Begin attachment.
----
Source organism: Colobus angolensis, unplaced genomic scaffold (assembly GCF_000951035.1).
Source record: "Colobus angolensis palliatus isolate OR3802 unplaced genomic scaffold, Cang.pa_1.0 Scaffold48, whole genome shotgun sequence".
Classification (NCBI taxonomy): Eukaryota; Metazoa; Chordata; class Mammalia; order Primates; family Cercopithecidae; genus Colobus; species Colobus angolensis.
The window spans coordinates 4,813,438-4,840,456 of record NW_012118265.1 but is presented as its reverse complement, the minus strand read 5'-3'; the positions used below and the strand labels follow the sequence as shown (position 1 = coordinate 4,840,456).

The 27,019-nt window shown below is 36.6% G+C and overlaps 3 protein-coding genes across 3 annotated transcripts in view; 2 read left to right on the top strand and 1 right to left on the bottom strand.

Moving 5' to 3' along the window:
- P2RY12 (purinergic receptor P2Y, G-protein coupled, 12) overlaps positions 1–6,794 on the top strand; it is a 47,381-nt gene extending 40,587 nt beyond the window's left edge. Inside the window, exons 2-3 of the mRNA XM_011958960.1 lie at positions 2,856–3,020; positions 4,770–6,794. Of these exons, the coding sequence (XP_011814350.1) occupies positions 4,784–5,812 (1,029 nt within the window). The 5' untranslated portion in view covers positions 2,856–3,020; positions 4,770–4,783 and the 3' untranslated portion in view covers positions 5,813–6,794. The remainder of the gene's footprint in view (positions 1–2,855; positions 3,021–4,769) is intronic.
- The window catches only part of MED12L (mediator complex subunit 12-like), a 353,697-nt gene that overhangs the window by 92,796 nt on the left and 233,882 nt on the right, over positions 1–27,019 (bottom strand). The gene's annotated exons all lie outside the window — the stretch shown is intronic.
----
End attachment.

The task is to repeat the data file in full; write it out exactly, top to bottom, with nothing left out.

Source organism: Colobus angolensis, unplaced genomic scaffold (assembly GCF_000951035.1).
Source record: "Colobus angolensis palliatus isolate OR3802 unplaced genomic scaffold, Cang.pa_1.0 Scaffold48, whole genome shotgun sequence".
Classification (NCBI taxonomy): Eukaryota; Metazoa; Chordata; class Mammalia; order Primates; family Cercopithecidae; genus Colobus; species Colobus angolensis.
The window spans coordinates 4,813,438-4,840,456 of record NW_012118265.1 but is presented as its reverse complement, the minus strand read 5'-3'; the positions used below and the strand labels follow the sequence as shown (position 1 = coordinate 4,840,456).

The 27,019-nt window shown below is 36.6% G+C and overlaps 3 protein-coding genes across 3 annotated transcripts in view; 2 read left to right on the top strand and 1 right to left on the bottom strand.

Moving 5' to 3' along the window:
- P2RY12 (purinergic receptor P2Y, G-protein coupled, 12) overlaps positions 1–6,794 on the top strand; it is a 47,381-nt gene extending 40,587 nt beyond the window's left edge. Inside the window, exons 2-3 of the mRNA XM_011958960.1 lie at positions 2,856–3,020; positions 4,770–6,794. Of these exons, the coding sequence (XP_011814350.1) occupies positions 4,784–5,812 (1,029 nt within the window). The 5' untranslated portion in view covers positions 2,856–3,020; positions 4,770–4,783 and the 3' untranslated portion in view covers positions 5,813–6,794. The remainder of the gene's footprint in view (positions 1–2,855; positions 3,021–4,769) is intronic.
- The window catches only part of MED12L (mediator complex subunit 12-like), a 353,697-nt gene that overhangs the window by 92,796 nt on the left and 233,882 nt on the right, over positions 1–27,019 (bottom strand). The gene's annotated exons all lie outside the window — the stretch shown is intronic.